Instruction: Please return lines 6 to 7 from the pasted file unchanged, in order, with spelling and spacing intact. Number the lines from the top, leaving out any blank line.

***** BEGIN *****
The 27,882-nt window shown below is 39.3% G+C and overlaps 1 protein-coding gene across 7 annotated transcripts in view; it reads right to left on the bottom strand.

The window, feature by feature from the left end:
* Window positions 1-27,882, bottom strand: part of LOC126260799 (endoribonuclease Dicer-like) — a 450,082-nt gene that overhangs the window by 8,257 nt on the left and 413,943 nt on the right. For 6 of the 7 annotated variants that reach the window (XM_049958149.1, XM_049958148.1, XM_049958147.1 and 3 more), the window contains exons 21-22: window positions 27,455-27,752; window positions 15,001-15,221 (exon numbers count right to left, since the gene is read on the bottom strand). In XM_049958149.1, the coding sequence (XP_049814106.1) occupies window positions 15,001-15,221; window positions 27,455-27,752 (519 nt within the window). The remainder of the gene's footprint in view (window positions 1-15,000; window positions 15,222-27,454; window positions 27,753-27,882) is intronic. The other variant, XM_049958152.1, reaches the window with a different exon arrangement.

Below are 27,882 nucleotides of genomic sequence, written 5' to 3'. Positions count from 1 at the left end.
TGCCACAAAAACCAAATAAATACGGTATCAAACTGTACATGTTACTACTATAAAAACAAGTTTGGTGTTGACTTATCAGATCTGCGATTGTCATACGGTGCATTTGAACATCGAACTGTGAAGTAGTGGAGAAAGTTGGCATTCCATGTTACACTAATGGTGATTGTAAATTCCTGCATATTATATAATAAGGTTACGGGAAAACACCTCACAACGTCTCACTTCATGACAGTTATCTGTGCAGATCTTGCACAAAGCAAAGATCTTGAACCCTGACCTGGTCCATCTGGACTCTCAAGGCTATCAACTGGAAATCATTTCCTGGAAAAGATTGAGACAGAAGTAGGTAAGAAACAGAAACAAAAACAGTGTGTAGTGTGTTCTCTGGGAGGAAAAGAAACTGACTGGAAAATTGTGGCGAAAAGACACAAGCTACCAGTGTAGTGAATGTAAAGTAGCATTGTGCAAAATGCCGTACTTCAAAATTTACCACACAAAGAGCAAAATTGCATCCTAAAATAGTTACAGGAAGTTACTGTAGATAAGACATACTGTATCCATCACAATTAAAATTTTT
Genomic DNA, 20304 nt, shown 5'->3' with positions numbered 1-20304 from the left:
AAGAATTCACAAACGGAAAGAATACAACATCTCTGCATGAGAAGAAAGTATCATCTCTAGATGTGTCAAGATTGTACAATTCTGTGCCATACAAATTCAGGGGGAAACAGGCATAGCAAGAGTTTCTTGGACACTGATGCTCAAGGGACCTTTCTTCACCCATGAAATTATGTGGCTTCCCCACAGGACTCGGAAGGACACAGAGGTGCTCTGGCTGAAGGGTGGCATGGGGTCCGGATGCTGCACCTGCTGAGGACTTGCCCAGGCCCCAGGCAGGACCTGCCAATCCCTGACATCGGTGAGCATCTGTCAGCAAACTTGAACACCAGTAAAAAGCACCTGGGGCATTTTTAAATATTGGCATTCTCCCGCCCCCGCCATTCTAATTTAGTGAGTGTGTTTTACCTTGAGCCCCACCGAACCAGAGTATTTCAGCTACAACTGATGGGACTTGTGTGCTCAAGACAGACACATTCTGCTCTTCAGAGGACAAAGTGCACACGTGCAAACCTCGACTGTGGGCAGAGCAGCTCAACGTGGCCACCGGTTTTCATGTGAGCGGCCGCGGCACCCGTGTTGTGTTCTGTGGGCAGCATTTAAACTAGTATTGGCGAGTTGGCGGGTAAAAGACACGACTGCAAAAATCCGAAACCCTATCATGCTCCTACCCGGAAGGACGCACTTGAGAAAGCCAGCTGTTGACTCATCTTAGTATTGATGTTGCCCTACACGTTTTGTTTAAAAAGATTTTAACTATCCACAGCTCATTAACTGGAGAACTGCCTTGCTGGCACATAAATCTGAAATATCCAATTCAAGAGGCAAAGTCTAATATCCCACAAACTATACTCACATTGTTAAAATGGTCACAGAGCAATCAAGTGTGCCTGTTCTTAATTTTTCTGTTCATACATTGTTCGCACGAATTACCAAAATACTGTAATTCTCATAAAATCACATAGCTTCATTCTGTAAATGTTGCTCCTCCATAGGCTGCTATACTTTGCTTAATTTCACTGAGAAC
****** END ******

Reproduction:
Genomic DNA, 20304 nt, shown 5'->3' with positions numbered 1-20304 from the left:
AAGAATTCACAAACGGAAAGAATACAACATCTCTGCATGAGAAGAAAGTATCATCTCTAGATGTGTCAAGATTGTACAATTCTGTGCCATACAAATTCAGGGGGAAACAGGCATAGCAAGAGTTTCTTGGACACTGATGCTCAAGGGACCTTTCTTCACCCATGAAATTATGTGGCTTCCCCACAGGACTCGGAAGGACACAGAGGTGCTCTGGCTGAAGGGTGGCATGGGGTCCGGATGCTGCACCTGCTGAGGACTTGCCCAGGCCCCAGGCAGGACCTGCCAATCCCTGACATCGGTGAGCATCTGTCAGCAAACTTGAACACCAGTAAAAAGCACCTGGGGCATTTTTAAATATTGGCATTCTCCCGCCCCCGCCATTCTAATTTAGTGAGTGTGTTTTACCTTGAGCCCCACCGAACCAGAGTATTTCAGCTACAACTGATGGGACTTGTGTGCTCAAGACAGACACATTCTGCTCTTCAGAGGACAAAGTGCACACGTGCAAACCTCGACTGTGGGCAGAGCAGCTCAACGTGGCCACCGGTTTTCATGTGAGCGGCCGCGGCACCCGTGTTGTGTTCTGTGGGCAGCATTTAAACTAGTATTGGCGAGTTGGCGGGTAAAAGACACGACTGCAAAAATCCGAAACCCTATCATGCTCCTACCCGGAAGGACGCACTTGAGAAAGCCAGCTGTTGACTCATCTTAGTATTGATGTTGCCCTACACGTTTTGTTTAAAAAGATTTTAACTATCCACAGCTCATTAACTGGAGAACTGCCTTGCTGGCACATAAATCTGAAATATCCAATTCAAGAGGCAAAGTCTAATATCCCACAAACTATACTCACATTGTTAAAATGGTCACAGAGCAATCAAGTGTGCCTGTTCTTAATTTTTCTGTTCATACATTGTTCGCACGAATTACCAAAATACTGTAATTCTCATAAAATCACATAGCTTCATTCTGTAAATGTTGCTCCTCCATAGGCTGCTATACTTTGCTTAATTTCACTGAGAAC